How do you spell pointless rip-off artists? D-I-S-N-E-Y!
Someone needs to stop the Walt Disney Corporation right now. They need to thaw Uncle Walt, reanimate his idealistic corpse, and send him on a Mouse House cleaning. They overrun countries and conquer metropolitan areas with their homogenized, patronizing product. They over-commercialize their heritage and slaughter timeless productions. They gut long time favorite attractions at Disney Land and World in favor of mediocre movie tie-ins and mass merchandised mierda. The grace and grandeur of original wonderworks like Pinocchio or Peter Pan are squandered for the sake of an extra Euro. It is just criminal. Beauty and the Beast deserved its best picture nomination: it is a film of exquisite beauty and touching emotion. Puking out direct to vidiot sequels like Belle Goes to Beauty College or Lumiere Has a Hernia is the work of evil creative imbeciles. Some things don't require an automatic revisit (unless we are talking about Flubber), but when you enlist Pocahontas to save the rainforest, or ask Alice to avoid Wonderland and spend her adventures in Branson instead, you forsake your company's soul for the 'all 'ighty 'ollar and an irritating fast food kid's meal.
While extreme (and solely the property of the reviewer's mind's eye, so no suing or stealing), the above examples indicate the level of contempt one experiences when something like Disney's Tarzan DVD Read-Along drops into their lap. Tarzan, the full-length feature, was a bold Disney experiment: a semi-serious look at the classic jungle story. It became a critical and popular success. Now the Mangy Mouse is trying to milk any money it can out of the ape-raised human, hoping to, yet again, hornswoggle parents out of their hard-earned mortgage payments. Disney has done this before, cross-promoting and diversifying its products and image into a thin, shallow stew of sameness. But when an exceptional film like Tarzan is tarnished for the sake of sales, it should make one angry: Angry that Disney would treat any of its well-loved titles in such a shoddy fashion. Angry that they could not be bothered to provide more than 35 minutes of total entertainment, from stories and songs to so called games. Angry that, when paying your $14.99 retail, you are getting an entire section of advertising disguised as "news and previews." And angry that you must endure more Phil Collins than humans are, technically, allowed under the Geneva Convention. Disney's Tarzan: DVD Read-Along is grifting, plain and simple: a way of slickly prying open your work weary wallet without offering anything of real value or artistic substance in return.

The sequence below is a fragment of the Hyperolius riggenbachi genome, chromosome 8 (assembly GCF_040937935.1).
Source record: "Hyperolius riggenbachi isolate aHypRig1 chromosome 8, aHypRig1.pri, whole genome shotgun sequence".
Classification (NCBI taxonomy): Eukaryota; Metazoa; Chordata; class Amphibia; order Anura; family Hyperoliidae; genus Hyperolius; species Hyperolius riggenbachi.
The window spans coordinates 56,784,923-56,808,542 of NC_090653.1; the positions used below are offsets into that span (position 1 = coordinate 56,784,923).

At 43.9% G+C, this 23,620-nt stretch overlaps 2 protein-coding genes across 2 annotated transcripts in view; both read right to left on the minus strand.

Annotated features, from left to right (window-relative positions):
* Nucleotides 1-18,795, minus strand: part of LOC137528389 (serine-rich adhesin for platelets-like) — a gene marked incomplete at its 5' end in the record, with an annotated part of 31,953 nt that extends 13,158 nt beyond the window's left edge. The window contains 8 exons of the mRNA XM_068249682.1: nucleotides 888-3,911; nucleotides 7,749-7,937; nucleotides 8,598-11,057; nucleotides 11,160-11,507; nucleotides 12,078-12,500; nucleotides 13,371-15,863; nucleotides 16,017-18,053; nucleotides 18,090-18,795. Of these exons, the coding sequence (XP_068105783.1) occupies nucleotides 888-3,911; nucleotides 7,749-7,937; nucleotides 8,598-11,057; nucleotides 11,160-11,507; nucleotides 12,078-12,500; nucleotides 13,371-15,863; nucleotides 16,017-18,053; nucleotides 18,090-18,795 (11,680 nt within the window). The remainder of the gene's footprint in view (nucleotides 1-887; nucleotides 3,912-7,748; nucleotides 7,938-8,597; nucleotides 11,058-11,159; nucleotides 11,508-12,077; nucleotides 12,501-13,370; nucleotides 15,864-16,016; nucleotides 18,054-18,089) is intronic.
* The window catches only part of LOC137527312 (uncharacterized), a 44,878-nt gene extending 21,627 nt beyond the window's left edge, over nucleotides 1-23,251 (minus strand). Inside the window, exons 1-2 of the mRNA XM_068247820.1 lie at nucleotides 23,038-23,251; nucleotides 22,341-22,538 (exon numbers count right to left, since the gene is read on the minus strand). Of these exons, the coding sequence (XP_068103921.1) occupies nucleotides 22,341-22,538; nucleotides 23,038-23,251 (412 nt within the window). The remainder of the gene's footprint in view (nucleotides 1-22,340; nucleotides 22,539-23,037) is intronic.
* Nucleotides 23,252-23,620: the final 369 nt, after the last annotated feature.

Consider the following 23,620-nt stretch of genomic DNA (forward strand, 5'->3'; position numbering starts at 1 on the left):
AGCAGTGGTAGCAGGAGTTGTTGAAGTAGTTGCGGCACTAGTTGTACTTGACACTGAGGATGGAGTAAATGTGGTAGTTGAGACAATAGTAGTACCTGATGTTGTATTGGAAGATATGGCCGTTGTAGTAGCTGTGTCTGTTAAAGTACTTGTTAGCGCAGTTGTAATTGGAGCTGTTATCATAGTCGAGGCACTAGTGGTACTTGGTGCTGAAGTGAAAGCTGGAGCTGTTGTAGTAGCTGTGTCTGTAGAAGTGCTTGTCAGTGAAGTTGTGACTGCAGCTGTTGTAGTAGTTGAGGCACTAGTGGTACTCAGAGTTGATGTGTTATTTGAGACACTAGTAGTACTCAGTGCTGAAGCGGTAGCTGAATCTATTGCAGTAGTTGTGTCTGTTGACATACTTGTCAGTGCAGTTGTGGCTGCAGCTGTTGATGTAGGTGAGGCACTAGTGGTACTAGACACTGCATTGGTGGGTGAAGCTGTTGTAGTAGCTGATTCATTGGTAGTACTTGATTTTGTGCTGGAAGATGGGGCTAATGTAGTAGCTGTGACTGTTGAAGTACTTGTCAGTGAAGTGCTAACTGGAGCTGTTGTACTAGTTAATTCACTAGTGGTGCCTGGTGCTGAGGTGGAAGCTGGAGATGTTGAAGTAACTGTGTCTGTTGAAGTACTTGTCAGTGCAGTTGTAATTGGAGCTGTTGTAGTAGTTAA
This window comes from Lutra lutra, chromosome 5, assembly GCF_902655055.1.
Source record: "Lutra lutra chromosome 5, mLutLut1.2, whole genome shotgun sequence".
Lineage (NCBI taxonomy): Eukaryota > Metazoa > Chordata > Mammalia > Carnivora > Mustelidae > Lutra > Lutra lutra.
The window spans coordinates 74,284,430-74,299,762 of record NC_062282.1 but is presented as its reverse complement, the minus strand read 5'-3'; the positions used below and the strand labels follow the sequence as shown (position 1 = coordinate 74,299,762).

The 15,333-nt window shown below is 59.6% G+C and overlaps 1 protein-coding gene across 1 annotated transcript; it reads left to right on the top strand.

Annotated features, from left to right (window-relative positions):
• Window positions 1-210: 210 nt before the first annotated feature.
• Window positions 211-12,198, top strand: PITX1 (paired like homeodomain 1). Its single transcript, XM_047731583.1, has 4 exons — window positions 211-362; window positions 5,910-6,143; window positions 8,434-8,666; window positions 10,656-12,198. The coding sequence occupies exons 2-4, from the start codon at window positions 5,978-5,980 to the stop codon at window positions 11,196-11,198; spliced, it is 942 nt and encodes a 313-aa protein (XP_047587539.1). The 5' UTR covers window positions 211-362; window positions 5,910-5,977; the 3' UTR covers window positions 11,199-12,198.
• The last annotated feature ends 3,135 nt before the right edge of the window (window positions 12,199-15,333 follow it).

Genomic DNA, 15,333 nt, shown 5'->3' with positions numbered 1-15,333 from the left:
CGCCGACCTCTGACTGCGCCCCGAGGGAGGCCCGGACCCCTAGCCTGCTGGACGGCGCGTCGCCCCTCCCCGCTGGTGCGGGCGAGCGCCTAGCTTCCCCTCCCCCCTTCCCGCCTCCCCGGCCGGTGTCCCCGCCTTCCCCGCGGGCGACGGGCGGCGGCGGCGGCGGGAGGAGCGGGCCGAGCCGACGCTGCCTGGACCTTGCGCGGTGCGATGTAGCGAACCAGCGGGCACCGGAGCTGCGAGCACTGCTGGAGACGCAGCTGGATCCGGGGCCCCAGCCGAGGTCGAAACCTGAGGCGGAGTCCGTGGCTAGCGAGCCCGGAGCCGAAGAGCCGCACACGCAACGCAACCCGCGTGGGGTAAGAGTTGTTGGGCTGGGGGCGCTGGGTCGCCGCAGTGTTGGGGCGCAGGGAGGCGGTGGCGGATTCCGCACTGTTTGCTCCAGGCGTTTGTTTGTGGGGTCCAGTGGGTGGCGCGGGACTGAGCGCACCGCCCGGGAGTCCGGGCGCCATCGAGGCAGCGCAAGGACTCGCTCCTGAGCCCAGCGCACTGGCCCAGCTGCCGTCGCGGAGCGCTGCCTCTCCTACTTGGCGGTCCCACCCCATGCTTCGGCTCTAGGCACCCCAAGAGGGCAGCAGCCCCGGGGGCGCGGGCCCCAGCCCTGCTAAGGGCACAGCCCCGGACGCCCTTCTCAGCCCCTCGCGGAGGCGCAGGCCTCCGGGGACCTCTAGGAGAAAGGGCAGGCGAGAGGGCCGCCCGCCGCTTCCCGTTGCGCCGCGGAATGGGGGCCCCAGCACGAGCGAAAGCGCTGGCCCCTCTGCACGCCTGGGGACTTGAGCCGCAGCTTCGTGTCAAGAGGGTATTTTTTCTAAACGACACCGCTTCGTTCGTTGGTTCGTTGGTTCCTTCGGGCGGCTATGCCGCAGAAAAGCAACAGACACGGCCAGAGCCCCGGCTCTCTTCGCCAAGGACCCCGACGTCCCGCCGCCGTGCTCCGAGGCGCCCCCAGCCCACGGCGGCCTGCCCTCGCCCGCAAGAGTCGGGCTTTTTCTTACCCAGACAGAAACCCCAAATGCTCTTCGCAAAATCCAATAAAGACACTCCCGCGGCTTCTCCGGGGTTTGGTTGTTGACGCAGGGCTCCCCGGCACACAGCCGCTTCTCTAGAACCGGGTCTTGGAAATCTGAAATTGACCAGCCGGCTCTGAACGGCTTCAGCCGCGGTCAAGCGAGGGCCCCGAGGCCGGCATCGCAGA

Technically, what's here is adequate. Decent DVD interfacing with the materials. Clear sharp pictures and images. Way too weird videos of the Peter Gabriel wannabe wailing like a bald bland baby. Multi-cultural translations and language features which, once and for all, put to rest the question of how to say "stupid smelly ape" in Italian (answer: Roberto Begnini) What's here morally, though, is far more troubling. Tarzan: Read-Along is product by crash consumerism committee. It reeks of the miniscule amount of time, imagination, or creativity it took to prepare, in direct contrast to the amount of mass marketing and demographics consulted. It plays important, demanding that you bask in the wonderment of its educational pre-eminence and animation superiority. Instead of trying to make something truly interactive and technically advanced, to push DVD to its digital limits, we get the standard Disney cassette and picture book combo platter gussied up for the computer age. But it's all eye candy and no essence. About the only thing a child will learn from Disney's Tarzan: DVD Read-Along is that even their most treasured cartoon memories can and will be destroyed, to be recycled by Mickey's men into ads for body odor and low fat cottage cheese. Some of life's lessons are hard. Parents have Disney to thank for making this one so painful.
Give us your feedback!
What's "fair"? Whether positive or negative, our reviews should be unbiased, informative, and critique the material on its own merits.
Scales of Justice
• Original Character Voices
Review content copyright © 2002 Bill Gibron; Site design and review layout copyright © 2013 Verdict Partners LLC. All rights reserved.